Fujifilm Holdings Corp said it has developed a new test for the novel coronavirus that reduces the results time to about two hours.

The test was developed by subsidiary Fujifilm Wako Pure Chemical Corp and will be released on April 15, the company said in a release on Friday.

The SARS-CoV-2 RT-qPCR Detection kit will be able to deliver results for the virus that causes COVID-19 faster than existing polymerase chain reaction (PCR) tests, which presently take four to six hours, the company said.

Fujifilm's Avigan anti-flu drug is being tested as a treatment in China.

The Chinese government is using Toyama Chemical Co's 'Avigan Tablet' for Covid-19 treatment

It comes as the number of coronavirus cases worldwide yesterday hit one million - with a death toll of more than 50,000.

According to tracking website Worldometer, a total of 210,191 of the one million people have recovered from the virus.

Just prior to Fujifilm's news, Donald Trump announced on Thursday he had tested negative for the virus for a second time.

The president of the United States - which has seen its death toll hit 2,373, up from 1,941 on Wednesday - underwent the test using a new diagnostic that produced a result in less than 15 minutes, and it determined he has not been infected.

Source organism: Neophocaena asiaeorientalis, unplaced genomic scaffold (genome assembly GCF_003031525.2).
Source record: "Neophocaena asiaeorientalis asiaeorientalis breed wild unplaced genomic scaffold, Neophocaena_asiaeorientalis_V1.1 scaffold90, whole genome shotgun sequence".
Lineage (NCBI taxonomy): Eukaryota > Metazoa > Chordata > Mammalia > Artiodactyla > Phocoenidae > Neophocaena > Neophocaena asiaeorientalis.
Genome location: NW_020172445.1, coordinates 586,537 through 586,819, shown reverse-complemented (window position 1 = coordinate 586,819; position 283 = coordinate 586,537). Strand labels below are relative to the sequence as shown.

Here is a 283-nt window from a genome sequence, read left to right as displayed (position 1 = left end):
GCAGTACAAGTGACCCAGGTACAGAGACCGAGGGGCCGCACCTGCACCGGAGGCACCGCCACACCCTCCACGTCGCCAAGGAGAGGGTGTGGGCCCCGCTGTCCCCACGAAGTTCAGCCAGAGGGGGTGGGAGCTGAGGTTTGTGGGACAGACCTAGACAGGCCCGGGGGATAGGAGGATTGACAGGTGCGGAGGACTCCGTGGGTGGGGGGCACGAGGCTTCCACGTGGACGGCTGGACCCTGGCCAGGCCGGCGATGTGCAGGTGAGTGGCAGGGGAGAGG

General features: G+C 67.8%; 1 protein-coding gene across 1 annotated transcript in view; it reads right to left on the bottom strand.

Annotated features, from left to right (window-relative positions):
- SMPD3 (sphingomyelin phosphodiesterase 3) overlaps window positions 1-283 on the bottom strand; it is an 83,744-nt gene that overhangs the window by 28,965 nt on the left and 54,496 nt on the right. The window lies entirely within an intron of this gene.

President Donald Trump was speaking alongside the White House Coronavirus Task Force

"I think I took it really out of curiosity to see how
quickly it worked," said Trump, who also tested negative last
month after coming into contact with a Brazilian official who
later tested positive for the coronavirus.

A White House official said Trump took the newly released Abbott Laboratories test.

He was speaking at his daily White House news briefing.

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Coronavirus outbreak

Meanwhile, the British Government was slammed on Thursday for its slowness in ramping up its mass testing programmes - which have been left in the dark by the likes of South Korea and Germany.

Figures show Public Health England averaged 7,994 tests each day last week - though numbers are skewed because of repeat testing.

Whitehall officials are banking on the deployment of private laboratories to bump up testing in the near future.